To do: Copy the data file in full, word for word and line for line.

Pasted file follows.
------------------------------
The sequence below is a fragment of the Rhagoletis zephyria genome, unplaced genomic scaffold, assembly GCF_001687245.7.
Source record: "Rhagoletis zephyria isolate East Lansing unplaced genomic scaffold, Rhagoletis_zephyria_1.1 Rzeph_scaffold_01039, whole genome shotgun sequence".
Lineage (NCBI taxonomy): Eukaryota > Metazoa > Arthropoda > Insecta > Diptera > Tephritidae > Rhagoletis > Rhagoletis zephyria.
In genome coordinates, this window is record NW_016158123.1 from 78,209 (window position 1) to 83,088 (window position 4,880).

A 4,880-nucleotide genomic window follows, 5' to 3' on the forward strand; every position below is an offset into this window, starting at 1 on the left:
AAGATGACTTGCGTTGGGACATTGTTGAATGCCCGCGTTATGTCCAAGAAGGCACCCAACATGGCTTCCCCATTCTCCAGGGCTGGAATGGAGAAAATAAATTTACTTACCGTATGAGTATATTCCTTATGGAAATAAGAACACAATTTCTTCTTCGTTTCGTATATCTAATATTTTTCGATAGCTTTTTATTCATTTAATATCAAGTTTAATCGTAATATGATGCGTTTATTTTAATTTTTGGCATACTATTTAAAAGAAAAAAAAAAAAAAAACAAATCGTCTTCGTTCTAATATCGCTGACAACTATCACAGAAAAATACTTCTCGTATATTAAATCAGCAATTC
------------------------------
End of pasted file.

The sequence below is a fragment of the Rhagoletis zephyria genome, unplaced genomic scaffold, assembly GCF_001687245.7.
Source record: "Rhagoletis zephyria isolate East Lansing unplaced genomic scaffold, Rhagoletis_zephyria_1.1 Rzeph_scaffold_01039, whole genome shotgun sequence".
Lineage (NCBI taxonomy): Eukaryota > Metazoa > Arthropoda > Insecta > Diptera > Tephritidae > Rhagoletis > Rhagoletis zephyria.
In genome coordinates, this window is record NW_016158123.1 from 78,209 (window position 1) to 83,088 (window position 4,880).

A 4,880-nucleotide genomic window follows, 5' to 3' on the forward strand; every position below is an offset into this window, starting at 1 on the left:
AAGATGACTTGCGTTGGGACATTGTTGAATGCCCGCGTTATGTCCAAGAAGGCACCCAACATGGCTTCCCCATTCTCCAGGGCTGGAATGGAGAAAATAAATTTACTTACCGTATGAGTATATTCCTTATGGAAATAAGAACACAATTTCTTCTTCGTTTCGTATATCTAATATTTTTCGATAGCTTTTTATTCATTTAATATCAAGTTTAATCGTAATATGATGCGTTTATTTTAATTTTTGGCATACTATTTAAAAGAAAAAAAAAAAAAAAACAAATCGTCTTCGTTCTAATATCGCTGACAACTATCACAGAAAAATACTTCTCGTATATTAAATCAGCAATTC